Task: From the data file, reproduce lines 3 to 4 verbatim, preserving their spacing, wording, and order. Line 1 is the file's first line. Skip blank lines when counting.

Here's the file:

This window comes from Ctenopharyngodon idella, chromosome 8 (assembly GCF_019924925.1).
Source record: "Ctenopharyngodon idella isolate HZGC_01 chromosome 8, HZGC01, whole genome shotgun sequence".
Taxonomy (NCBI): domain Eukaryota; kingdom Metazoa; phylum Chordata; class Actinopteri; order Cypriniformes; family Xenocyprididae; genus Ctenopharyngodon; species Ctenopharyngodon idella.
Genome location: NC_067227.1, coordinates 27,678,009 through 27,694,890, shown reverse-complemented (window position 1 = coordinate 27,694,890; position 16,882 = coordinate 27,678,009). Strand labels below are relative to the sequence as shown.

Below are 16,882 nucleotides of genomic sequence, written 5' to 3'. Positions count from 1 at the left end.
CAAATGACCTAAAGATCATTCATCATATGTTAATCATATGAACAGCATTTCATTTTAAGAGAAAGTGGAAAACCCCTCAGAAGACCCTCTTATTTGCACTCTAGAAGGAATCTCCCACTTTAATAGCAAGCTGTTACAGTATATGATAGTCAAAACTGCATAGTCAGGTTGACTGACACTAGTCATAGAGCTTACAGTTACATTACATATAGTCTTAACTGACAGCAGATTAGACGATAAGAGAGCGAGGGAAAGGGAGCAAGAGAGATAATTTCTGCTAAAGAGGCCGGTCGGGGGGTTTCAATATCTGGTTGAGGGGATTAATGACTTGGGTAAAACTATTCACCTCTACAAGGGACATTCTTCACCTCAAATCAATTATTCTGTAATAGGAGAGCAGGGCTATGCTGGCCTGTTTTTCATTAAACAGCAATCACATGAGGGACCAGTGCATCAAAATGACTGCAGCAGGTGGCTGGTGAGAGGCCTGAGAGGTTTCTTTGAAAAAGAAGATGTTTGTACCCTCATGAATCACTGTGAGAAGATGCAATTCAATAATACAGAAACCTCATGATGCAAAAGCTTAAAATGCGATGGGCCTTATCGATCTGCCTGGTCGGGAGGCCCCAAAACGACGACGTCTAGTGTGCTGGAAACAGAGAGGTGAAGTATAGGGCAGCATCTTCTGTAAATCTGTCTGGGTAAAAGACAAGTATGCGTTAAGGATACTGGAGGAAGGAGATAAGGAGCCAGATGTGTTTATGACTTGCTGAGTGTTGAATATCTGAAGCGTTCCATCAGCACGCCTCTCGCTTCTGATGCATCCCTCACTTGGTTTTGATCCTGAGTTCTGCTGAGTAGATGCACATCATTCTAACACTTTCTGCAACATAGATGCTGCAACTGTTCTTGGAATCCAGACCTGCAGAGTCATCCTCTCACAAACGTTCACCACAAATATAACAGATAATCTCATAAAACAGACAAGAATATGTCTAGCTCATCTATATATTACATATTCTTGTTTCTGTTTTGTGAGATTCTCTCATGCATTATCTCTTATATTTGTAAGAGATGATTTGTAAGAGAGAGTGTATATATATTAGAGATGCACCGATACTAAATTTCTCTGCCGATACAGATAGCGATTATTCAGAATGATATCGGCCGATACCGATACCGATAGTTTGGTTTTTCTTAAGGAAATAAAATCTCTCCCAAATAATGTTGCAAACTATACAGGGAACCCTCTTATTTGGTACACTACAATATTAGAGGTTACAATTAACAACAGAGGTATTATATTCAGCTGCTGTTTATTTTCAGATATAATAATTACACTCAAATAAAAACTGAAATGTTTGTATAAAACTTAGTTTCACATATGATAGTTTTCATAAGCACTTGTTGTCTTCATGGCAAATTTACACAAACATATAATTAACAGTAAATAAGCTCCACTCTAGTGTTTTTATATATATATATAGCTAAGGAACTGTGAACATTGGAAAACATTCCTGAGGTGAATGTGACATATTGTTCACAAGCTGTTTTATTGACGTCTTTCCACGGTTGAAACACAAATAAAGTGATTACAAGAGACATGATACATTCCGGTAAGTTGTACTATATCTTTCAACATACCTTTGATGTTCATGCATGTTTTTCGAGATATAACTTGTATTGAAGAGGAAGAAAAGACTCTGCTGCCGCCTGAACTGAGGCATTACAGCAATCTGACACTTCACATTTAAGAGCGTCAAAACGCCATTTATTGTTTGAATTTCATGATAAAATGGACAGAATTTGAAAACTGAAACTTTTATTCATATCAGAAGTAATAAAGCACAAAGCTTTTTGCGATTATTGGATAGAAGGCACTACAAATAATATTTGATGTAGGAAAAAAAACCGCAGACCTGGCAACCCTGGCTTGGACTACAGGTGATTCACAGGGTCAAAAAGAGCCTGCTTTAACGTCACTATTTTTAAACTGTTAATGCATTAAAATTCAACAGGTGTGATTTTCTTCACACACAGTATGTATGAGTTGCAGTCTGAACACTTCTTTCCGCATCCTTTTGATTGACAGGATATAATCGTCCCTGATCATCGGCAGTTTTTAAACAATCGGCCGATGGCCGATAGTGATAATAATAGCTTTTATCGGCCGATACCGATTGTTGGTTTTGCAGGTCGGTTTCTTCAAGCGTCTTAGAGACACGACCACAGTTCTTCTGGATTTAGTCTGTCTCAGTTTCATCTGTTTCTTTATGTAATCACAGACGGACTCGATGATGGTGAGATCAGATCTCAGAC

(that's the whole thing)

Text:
Taxonomy (NCBI): domain Eukaryota; kingdom Metazoa; phylum Chordata; class Actinopteri; order Cypriniformes; family Xenocyprididae; genus Ctenopharyngodon; species Ctenopharyngodon idella.
Genome location: NC_067227.1, coordinates 27,678,009 through 27,694,890, shown reverse-complemented (window position 1 = coordinate 27,694,890; position 16,882 = coordinate 27,678,009). Strand labels below are relative to the sequence as shown.